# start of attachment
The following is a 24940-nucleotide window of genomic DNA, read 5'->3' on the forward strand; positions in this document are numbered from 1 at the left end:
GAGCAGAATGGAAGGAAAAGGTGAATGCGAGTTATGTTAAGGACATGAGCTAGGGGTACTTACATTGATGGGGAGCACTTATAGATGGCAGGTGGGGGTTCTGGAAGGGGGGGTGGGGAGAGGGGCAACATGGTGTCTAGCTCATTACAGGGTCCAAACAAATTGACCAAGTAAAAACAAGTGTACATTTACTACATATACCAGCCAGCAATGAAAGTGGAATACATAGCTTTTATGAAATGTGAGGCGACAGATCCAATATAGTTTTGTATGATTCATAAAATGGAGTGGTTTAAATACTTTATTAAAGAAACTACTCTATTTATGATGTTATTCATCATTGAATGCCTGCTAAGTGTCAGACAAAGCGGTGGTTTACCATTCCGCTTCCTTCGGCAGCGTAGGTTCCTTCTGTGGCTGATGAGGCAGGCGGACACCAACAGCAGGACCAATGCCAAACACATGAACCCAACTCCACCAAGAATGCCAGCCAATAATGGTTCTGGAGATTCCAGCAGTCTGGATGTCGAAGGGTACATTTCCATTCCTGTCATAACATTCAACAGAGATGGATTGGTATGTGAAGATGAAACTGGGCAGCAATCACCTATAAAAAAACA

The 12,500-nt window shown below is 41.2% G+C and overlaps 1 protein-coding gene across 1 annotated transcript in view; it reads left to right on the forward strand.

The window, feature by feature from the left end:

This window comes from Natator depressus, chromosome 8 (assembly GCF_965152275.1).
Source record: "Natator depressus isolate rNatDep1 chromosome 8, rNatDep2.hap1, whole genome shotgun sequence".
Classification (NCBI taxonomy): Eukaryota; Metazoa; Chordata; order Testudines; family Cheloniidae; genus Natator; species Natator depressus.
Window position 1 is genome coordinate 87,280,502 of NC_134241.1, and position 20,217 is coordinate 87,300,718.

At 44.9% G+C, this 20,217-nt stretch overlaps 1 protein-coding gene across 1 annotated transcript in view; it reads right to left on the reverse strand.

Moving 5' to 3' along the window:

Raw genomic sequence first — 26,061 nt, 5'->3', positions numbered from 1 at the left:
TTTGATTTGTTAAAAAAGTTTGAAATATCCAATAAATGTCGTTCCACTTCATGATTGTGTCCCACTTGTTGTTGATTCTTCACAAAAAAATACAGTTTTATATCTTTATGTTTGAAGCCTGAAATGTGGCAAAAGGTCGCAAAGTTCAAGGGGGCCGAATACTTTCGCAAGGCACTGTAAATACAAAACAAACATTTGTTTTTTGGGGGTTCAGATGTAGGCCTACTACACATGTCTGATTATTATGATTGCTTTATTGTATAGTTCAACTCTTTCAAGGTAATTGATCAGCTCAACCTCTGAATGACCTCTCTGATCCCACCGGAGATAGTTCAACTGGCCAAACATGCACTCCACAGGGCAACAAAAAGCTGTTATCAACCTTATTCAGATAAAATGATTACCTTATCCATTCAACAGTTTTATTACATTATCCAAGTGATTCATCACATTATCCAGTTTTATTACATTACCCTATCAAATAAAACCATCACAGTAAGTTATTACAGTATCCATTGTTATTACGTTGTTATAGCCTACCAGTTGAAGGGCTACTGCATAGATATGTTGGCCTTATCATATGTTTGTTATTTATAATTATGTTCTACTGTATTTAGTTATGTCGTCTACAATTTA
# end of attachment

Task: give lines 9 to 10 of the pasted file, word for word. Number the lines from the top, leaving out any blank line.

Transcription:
At 44.9% G+C, this 20,217-nt stretch overlaps 1 protein-coding gene across 1 annotated transcript in view; it reads right to left on the reverse strand.

Moving 5' to 3' along the window: